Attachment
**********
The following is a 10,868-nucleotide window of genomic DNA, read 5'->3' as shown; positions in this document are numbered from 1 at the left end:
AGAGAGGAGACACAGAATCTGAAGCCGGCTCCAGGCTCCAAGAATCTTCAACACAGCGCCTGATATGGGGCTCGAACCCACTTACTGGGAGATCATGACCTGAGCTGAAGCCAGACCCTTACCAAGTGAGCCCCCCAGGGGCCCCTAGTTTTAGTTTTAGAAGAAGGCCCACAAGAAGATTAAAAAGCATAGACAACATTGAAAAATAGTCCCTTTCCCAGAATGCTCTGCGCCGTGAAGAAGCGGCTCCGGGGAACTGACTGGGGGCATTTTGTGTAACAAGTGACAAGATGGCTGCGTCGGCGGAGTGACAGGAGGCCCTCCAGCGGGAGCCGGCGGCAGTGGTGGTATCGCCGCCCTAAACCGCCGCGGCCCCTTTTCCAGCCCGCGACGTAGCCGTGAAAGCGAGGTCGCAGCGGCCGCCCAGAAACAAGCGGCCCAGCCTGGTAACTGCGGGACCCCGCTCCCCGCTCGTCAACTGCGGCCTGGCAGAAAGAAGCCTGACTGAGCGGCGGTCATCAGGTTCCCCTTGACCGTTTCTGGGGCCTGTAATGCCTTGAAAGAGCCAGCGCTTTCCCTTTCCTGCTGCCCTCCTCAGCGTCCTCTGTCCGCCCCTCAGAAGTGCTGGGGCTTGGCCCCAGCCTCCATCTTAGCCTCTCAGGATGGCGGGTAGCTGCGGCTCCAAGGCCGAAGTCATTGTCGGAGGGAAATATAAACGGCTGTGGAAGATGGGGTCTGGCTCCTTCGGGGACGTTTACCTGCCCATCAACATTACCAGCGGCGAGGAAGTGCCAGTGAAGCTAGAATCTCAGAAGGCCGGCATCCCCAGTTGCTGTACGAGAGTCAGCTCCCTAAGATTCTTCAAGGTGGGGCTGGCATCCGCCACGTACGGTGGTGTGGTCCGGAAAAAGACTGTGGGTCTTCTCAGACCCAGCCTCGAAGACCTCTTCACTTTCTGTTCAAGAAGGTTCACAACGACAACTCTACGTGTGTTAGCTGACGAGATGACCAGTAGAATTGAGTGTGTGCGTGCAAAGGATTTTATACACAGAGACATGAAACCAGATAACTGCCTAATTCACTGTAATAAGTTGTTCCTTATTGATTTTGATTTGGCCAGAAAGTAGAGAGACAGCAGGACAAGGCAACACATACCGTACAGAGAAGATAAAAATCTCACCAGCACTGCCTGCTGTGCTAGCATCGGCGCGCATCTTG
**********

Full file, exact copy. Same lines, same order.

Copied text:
The following is a 10,868-nucleotide window of genomic DNA, read 5'->3' as shown; positions in this document are numbered from 1 at the left end:
AGAGAGGAGACACAGAATCTGAAGCCGGCTCCAGGCTCCAAGAATCTTCAACACAGCGCCTGATATGGGGCTCGAACCCACTTACTGGGAGATCATGACCTGAGCTGAAGCCAGACCCTTACCAAGTGAGCCCCCCAGGGGCCCCTAGTTTTAGTTTTAGAAGAAGGCCCACAAGAAGATTAAAAAGCATAGACAACATTGAAAAATAGTCCCTTTCCCAGAATGCTCTGCGCCGTGAAGAAGCGGCTCCGGGGAACTGACTGGGGGCATTTTGTGTAACAAGTGACAAGATGGCTGCGTCGGCGGAGTGACAGGAGGCCCTCCAGCGGGAGCCGGCGGCAGTGGTGGTATCGCCGCCCTAAACCGCCGCGGCCCCTTTTCCAGCCCGCGACGTAGCCGTGAAAGCGAGGTCGCAGCGGCCGCCCAGAAACAAGCGGCCCAGCCTGGTAACTGCGGGACCCCGCTCCCCGCTCGTCAACTGCGGCCTGGCAGAAAGAAGCCTGACTGAGCGGCGGTCATCAGGTTCCCCTTGACCGTTTCTGGGGCCTGTAATGCCTTGAAAGAGCCAGCGCTTTCCCTTTCCTGCTGCCCTCCTCAGCGTCCTCTGTCCGCCCCTCAGAAGTGCTGGGGCTTGGCCCCAGCCTCCATCTTAGCCTCTCAGGATGGCGGGTAGCTGCGGCTCCAAGGCCGAAGTCATTGTCGGAGGGAAATATAAACGGCTGTGGAAGATGGGGTCTGGCTCCTTCGGGGACGTTTACCTGCCCATCAACATTACCAGCGGCGAGGAAGTGCCAGTGAAGCTAGAATCTCAGAAGGCCGGCATCCCCAGTTGCTGTACGAGAGTCAGCTCCCTAAGATTCTTCAAGGTGGGGCTGGCATCCGCCACGTACGGTGGTGTGGTCCGGAAAAAGACTGTGGGTCTTCTCAGACCCAGCCTCGAAGACCTCTTCACTTTCTGTTCAAGAAGGTTCACAACGACAACTCTACGTGTGTTAGCTGACGAGATGACCAGTAGAATTGAGTGTGTGCGTGCAAAGGATTTTATACACAGAGACATGAAACCAGATAACTGCCTAATTCACTGTAATAAGTTGTTCCTTATTGATTTTGATTTGGCCAGAAAGTAGAGAGACAGCAGGACAAGGCAACACATACCGTACAGAGAAGATAAAAATCTCACCAGCACTGCCTGCTGTGCTAGCATCGGCGCGCATCTTG